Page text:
With so much technology and cost attributed to the billing process, you’d think that Payers would have gotten pretty good at it by now. But the billing process causes real pain for Americans. Chief among complaints are: incorrect bills, surprise charges, costs not covered by their plans, and erroneously denied claims. Bill corrections often take so long to fix that outstanding balances—for money not owed, mind you—have already been handed off to collection agencies and members’ credit ratings been damaged as a result. Sometimes patients don’t even know they are in debt collection until they search their credit score. And unpaid medical bills lead to other problems that can impact health. Patients requiring care often don’t get seen by their doctors for reasons related to non-payment of bills.
"If the rule you followed brought you to this, of what use was the rule?” ― Cormac McCarthy
Incredibly in the US, there is no universal, standard claims format. Some are still even paper-based. Payers struggle with providing the correct contracts to each Provider, and Providers struggle with each different claims format. Mistakes with the first claims submission in some systems are as common as 'clean claims.' Some unethical Payers deliberately make their claims process as difficult as possible, further complicating the process. 5 A mistake at any level kicks the claim out and the process starts over again. Oftentimes, valid claims, once rejected, are not re-submitted for a variety of reasons. Days, weeks, and months may be added to the revenue cycle for Providers due to delayed payments (and unpaid debt has ballooned across every Provider sector since 2015). In many cases, up to 80% of premium costs are spent dealing with claims, not medical care. It's really the convolution of so many variables that makes claims processing in the US an administrative nightmare ― and very close to the chaos it appears to be.
Henry J. Aaron, the noted American health economist described the system: “I look at the US healthcare system and see an administration monstrosity, a truly bizarre mélange of thousands of payers with payment systems that differ for no socially beneficial reason, as well as staggeringly complex public systems with mind-boggling administered prices and other rules expressing distinctions that can only be regarded as weird.” 6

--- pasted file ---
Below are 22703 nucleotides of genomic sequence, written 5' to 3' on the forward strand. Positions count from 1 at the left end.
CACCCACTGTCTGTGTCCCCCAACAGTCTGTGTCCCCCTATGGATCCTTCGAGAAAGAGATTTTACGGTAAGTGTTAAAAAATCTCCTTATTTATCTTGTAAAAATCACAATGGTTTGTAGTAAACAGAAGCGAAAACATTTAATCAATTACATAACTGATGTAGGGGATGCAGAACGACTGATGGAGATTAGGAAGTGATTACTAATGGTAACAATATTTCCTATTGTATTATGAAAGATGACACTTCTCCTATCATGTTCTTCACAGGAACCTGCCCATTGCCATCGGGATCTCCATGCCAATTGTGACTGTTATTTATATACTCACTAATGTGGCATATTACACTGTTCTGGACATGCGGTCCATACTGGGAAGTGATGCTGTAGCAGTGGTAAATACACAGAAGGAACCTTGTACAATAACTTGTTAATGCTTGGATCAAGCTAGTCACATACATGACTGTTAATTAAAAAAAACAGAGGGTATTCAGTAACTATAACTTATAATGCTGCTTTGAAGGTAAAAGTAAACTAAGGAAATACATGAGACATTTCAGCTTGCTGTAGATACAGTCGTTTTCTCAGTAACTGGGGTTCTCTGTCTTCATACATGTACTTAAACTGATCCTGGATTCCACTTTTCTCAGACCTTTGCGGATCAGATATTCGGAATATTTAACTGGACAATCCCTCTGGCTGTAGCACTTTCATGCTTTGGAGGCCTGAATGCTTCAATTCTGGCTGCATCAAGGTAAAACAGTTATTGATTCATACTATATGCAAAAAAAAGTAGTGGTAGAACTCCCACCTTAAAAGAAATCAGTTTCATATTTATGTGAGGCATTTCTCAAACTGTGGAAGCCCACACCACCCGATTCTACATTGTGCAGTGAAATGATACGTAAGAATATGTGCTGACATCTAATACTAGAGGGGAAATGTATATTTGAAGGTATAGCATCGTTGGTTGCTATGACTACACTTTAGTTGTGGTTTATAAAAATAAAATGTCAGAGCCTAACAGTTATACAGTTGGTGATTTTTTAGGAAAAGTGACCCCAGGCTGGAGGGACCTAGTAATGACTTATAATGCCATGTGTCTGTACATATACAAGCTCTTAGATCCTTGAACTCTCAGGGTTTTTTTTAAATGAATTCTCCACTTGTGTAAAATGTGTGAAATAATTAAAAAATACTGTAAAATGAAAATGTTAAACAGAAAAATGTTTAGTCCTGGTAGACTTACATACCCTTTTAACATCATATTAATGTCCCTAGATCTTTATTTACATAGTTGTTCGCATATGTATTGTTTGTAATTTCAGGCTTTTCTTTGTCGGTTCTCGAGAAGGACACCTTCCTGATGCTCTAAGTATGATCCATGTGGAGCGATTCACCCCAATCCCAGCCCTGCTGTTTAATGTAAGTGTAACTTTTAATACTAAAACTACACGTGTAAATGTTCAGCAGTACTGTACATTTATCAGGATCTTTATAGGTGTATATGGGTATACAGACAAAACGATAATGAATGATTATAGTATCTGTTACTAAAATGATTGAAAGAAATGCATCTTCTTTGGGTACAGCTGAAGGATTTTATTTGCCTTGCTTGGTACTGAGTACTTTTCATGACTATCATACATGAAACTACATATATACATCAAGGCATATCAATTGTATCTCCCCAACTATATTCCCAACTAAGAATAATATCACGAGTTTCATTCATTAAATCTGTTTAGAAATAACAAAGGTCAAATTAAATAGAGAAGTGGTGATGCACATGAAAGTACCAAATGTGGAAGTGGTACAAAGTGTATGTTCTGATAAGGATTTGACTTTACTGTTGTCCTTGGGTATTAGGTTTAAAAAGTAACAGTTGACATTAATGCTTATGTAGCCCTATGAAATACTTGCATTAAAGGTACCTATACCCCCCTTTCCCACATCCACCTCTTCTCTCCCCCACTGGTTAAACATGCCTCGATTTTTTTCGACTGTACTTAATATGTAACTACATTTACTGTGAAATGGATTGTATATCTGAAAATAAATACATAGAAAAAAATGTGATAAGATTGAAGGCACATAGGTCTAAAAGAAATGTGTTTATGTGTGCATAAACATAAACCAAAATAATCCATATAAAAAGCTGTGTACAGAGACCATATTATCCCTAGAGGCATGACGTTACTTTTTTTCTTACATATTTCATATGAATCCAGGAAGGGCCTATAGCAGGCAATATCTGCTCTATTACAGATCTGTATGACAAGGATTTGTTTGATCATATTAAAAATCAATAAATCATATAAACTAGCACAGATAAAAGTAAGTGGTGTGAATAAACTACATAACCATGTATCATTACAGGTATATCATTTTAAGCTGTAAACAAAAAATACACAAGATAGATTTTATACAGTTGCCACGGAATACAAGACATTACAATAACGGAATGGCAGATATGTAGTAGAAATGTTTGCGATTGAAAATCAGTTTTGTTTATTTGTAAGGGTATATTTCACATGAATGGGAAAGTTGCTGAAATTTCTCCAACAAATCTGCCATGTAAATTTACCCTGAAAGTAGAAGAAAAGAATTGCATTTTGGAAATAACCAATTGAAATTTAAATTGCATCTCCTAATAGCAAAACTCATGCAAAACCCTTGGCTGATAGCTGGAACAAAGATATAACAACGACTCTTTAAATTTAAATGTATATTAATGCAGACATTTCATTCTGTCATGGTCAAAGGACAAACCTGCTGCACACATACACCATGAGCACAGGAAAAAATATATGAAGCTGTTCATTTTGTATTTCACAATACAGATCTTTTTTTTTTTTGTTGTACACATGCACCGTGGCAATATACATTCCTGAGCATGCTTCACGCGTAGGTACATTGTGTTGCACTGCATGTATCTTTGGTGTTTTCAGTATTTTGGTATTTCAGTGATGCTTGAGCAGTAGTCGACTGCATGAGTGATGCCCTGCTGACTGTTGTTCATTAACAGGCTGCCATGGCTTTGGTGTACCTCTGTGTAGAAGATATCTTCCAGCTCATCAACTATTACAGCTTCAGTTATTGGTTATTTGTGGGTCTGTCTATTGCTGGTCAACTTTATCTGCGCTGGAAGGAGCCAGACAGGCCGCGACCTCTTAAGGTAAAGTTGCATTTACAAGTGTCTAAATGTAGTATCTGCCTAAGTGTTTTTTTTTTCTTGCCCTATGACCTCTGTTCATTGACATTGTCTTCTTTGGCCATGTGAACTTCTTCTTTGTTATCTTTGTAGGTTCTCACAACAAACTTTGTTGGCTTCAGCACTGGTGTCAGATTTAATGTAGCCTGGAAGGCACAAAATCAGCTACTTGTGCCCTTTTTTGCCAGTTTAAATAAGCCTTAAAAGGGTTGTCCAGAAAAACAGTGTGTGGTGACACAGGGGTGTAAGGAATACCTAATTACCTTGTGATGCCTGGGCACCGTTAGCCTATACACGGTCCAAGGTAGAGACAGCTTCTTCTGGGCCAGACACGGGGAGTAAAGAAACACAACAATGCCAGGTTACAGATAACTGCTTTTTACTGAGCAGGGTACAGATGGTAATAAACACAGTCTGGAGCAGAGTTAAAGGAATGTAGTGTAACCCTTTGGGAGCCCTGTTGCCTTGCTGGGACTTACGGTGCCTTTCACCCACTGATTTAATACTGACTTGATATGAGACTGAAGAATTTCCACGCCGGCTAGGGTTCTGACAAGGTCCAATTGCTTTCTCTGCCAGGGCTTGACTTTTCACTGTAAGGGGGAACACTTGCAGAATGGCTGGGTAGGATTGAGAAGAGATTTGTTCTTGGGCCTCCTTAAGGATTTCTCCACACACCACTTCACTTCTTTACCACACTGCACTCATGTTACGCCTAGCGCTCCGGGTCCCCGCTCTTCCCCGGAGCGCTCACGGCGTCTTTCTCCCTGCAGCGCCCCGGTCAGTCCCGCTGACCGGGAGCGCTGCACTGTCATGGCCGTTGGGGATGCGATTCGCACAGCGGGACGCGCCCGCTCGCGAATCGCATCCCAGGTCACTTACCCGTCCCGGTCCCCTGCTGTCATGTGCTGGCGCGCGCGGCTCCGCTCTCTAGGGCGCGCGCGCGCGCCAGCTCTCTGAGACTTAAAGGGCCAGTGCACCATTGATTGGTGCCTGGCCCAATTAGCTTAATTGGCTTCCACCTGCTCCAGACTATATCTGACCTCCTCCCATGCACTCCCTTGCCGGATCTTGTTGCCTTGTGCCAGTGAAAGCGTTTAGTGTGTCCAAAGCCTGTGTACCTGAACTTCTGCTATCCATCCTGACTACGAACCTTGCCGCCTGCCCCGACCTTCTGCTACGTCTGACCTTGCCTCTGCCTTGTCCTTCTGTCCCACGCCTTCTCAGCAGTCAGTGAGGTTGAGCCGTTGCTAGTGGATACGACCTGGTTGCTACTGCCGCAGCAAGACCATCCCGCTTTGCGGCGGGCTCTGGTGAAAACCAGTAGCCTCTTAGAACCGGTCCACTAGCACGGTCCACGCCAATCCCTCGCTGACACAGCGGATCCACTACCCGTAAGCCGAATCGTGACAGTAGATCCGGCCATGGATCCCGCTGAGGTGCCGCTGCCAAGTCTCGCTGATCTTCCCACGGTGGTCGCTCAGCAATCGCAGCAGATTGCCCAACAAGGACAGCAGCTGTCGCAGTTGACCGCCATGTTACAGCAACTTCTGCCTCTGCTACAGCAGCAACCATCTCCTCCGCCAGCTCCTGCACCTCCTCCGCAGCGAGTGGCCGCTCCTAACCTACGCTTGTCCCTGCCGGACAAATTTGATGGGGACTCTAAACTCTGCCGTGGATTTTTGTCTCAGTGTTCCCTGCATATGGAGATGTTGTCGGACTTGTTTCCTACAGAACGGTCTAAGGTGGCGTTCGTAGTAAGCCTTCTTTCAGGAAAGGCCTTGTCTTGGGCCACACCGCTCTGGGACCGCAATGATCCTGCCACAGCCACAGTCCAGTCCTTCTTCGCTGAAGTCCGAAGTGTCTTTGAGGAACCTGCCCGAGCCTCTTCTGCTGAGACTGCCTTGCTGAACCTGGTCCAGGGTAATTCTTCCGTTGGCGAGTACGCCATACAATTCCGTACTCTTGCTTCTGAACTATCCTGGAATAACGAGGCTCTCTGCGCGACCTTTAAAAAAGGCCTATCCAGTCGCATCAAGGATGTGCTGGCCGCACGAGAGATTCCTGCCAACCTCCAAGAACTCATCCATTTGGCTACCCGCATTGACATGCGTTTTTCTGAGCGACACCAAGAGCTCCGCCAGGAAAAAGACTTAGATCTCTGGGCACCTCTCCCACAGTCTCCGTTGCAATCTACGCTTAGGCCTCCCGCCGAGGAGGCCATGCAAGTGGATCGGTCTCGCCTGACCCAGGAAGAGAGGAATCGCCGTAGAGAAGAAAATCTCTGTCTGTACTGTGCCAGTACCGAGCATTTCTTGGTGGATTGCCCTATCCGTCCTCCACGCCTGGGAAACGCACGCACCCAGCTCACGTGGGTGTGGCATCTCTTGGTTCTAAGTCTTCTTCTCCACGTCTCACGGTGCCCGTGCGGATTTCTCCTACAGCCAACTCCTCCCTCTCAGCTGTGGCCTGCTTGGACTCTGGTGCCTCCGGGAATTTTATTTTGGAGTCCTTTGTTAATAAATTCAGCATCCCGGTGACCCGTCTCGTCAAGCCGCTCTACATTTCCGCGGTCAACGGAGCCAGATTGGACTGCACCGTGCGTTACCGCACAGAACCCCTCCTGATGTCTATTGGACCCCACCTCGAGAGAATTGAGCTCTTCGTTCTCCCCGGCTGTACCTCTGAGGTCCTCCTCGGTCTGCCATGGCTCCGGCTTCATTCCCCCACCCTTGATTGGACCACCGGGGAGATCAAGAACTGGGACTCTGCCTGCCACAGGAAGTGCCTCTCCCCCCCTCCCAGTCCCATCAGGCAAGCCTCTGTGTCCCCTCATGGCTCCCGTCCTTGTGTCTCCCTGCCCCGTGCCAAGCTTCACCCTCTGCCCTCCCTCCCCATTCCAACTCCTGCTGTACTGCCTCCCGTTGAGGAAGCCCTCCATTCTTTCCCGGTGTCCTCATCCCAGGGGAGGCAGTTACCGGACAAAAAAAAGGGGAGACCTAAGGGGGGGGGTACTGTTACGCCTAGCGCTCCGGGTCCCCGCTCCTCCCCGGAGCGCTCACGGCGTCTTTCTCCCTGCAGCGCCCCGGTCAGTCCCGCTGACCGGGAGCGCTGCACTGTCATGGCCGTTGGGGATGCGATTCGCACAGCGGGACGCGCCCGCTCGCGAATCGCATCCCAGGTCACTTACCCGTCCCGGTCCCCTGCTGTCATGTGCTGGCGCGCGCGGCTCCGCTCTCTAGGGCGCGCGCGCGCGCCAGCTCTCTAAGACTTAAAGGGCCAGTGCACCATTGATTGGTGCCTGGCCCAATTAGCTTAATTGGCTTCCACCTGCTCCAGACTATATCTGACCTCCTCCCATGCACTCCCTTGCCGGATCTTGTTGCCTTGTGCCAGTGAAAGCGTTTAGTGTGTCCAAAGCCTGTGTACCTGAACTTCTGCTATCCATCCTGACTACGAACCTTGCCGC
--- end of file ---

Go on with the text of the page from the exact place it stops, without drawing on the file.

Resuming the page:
The US stands alone in this Dystopic model of administrative inefficiency, which is reflected in almost any healthcare-related statistic you care to name. About a third of each dollar spent on healthcare in the US goes to supporting the waste, fraud and abuse in the system—over a trillion dollars each year.
The obscene amount of revenue generated by each company continues to fund unrelenting attacks on proposed changes to the status quo, even though consumer problems related to the billing process are legion. As insurance companies look to deny more health benefits in aid of profits, their influence on government policy has already produced more unreliable and unsafe insurance products through institutionalized deception (ie: high-deductible, low coverage insurance policies, otherwise known as ‘junk insurance policies’). 7 With deductibles, out-of-pocket expenses, and co-payments increasing each year, more patients are facing costs that they can’t afford. But causing their customers to suffer isn’t a problem taken seriously by the insurance companies—addicted to profits and outrageous C-Suite salaries, there’s no way around it. 8 Their lobbying and control of lawmakers with campaign re-election financing perpetuates their narrow, special interest to the unending detriment of the American public’s social, economic, and healthcare needs.
Claims Processing in Canada
"Masters in our own house we must be, but our house is the whole of Canada.”—Pierre E. Trudeau
For comparison, I’ve created the same claim adjudication flow for a healthcare system like Canada’s (represented by Fig 2), where every person is covered. Keep in mind that claims for exactly the same medical tests and procedures occur in Canada as the US. On their authority as accredited Providers, Canadian physicians make claims submitted electronically to the provincial health Payer. Adjudication between Provider and Payer happens much the same way as it does in the US. But that’s where the similarity ends because there’s only one plan and one Payer―no redundant middlemen. There is no use for a third-party insurer and all of those acronyms that have become institutionally entrenched in the United States. Canadians don’t know what EDI, HRAs, HSAs, HMOs, PPOs, or ACOs are. In Canada, there's only need for one secure interface between Provider and Payer. To put it into American terms, Canadians are all members of the same plan with the same coverage. The single Payer represents the Insurer, who is dedicated to providing all services to every citizen on an equitable basis.
To make a claim for a service provided to a patient, a doctor or his office staff simply enters the provincial tariff codes 9 into a secure electronic database hosted by the Payer. For Providers, there is only one set of prices for each province based on a fee-for-service payment structure. These prices are maintained for years with an annual inflation factor added. For patients, there is nothing to do; no paperwork, no bills. Everyone receives the same comprehensive coverage through their provincial plan based on a system that covers all basic medical services. Because the provincial plan pays, no Canadian has ever been denied care or accumulated personal debt for a medical reason.